Weight Loss Surgery May Help Less Severely Obese
In some cases, people with a BMI under 40 might even benefit more, study suggests
FRIDAY, Dec. 21, 2007 (HealthDay News) --The morbidly obese may not be the only people who should be eligible for bariatric surgery to lose weight, U.S. researchers report.
People with a body-mass index (BMI) less than the required 40 could still reap heart health benefits from the surgery, they say.
BMI is calculated based on height and weight. A healthy BMI ranges between 18.5 and 25. A person with a BMI of 40 -- for example, someone 5 feet 9 inches tall and 270 pounds -- is considered morbidly obese. According to the Centers for Disease Control and Prevention, one in three adults is obese.
Bariatric surgery options include gastric bypass and lap band surgeries. Typically, a person must have a BMI of 40, or be at least 100 pounds over their healthy weight, to qualify for these surgeries. People who have a BMI greater than 35 and suffer from a life-threatening illness, such as non-insulin dependent diabetes, sleep apnea or heart disease, can also qualify.
However, researchers at University of Texas Southwestern Medical Center at Dallas published data in the December issue of Surgery for Obesity and Related Diseases suggesting that some otherwise healthy overweight people with a BMI lower than 40 may benefit. And they may benefit more from the surgery than people who are morbidly obese, the team added.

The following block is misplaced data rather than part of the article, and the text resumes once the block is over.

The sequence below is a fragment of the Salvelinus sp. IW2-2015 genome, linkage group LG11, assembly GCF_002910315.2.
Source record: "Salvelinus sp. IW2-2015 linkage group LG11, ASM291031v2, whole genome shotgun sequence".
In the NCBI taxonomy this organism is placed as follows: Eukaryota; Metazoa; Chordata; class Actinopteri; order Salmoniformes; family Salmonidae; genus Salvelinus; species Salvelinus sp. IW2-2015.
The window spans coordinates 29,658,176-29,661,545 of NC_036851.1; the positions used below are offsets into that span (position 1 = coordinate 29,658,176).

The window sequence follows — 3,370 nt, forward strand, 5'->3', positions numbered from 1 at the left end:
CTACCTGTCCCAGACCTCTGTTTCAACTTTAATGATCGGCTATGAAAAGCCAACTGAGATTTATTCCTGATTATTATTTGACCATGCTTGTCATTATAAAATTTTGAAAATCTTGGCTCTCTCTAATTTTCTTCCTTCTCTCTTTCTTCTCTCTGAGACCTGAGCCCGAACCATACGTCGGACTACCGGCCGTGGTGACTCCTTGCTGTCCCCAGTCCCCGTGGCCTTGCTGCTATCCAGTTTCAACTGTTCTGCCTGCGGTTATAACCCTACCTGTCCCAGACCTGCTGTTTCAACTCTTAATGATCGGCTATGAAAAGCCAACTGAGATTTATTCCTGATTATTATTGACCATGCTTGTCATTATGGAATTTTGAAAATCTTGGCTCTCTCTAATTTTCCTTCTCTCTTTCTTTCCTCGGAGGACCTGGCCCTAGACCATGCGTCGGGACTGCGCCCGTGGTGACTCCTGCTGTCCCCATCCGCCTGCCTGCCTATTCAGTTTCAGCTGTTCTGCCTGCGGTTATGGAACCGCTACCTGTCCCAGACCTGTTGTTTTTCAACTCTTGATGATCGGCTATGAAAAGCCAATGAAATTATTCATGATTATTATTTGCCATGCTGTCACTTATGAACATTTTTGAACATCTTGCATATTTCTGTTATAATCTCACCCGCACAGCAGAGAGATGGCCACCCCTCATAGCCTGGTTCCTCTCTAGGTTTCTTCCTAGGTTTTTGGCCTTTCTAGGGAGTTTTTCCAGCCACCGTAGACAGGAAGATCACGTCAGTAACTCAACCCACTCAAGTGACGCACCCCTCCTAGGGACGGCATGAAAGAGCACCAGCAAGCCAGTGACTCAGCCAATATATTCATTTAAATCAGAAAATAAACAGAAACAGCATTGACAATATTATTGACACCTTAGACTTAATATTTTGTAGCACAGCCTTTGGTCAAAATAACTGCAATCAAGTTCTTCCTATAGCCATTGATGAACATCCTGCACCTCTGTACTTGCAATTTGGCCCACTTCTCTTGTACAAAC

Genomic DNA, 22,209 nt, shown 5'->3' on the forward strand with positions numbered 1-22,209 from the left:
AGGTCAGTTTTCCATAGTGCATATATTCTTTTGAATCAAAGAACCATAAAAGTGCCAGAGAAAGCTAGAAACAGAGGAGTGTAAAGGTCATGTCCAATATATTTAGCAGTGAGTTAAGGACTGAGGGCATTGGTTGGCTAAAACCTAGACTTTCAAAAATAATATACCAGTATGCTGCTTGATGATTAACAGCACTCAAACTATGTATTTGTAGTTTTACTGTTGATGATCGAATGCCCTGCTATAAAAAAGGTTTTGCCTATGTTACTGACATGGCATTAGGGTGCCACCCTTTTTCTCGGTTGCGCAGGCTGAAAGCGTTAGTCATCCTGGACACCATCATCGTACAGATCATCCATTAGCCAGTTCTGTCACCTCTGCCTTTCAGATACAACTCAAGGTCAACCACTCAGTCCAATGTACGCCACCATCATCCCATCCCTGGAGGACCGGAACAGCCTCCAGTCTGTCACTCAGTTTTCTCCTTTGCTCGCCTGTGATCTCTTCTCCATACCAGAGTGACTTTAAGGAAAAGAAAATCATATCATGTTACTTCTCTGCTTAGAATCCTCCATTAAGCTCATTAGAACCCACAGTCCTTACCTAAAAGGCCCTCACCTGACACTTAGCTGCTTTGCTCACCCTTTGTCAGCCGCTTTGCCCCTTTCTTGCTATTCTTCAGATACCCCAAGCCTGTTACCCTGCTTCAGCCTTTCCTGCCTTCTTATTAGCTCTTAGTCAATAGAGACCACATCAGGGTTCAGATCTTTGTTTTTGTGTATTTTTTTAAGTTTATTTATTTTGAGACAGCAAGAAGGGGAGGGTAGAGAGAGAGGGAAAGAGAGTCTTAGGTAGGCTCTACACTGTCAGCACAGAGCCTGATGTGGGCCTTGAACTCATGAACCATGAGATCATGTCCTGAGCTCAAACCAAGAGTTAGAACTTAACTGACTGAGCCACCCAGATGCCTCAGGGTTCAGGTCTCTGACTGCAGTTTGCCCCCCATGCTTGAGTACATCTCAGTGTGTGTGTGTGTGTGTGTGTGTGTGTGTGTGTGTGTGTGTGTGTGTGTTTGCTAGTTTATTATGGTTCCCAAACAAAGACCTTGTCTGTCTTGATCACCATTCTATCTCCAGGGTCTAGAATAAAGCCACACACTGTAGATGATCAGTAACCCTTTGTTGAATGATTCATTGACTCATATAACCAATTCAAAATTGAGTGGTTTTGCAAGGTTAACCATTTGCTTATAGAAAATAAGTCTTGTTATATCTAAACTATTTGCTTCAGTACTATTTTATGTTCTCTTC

The study is among the first to evaluate the risk-factor relationship between BMI and cardiovascular disease as it relates to bariatric surgery criteria, said study author Dr. Edward Livingston, chairman of GI/endocrine surgery at UT Southwestern.
"Our results show that cardiovascular risk factors do not necessarily worsen with increasing obesity," Livingston said in a prepared statement. "They also support the concept that obesity, by itself, doesn't trigger an adverse cardiovascular risk profile or increased risk of death."
The research team analyzed health data from more than 17,200 adults who had a BMI greater than 20 and had participated in the Third National Health and Nutrition Examination. The researchers assessed their heart disease risk factors with respect to their BMI. They found a subgroup of people whose BMIs were lower than 40 but who had significant heart disease risk factors.
This suggests that some patients who are obese but not morbidly obese could benefit from bariatric surgery, which can help reduce cardiovascular disease, said Livingston.
The research team theorized that some morbidly obese people may be more efficient than moderately overweight people at storing fat in their cells, so it does not have as great an effect on the cardiovascular system.
To learn more about body-mass index and calculate your own, visit the U.S. Centers for Disease Control and Prevention.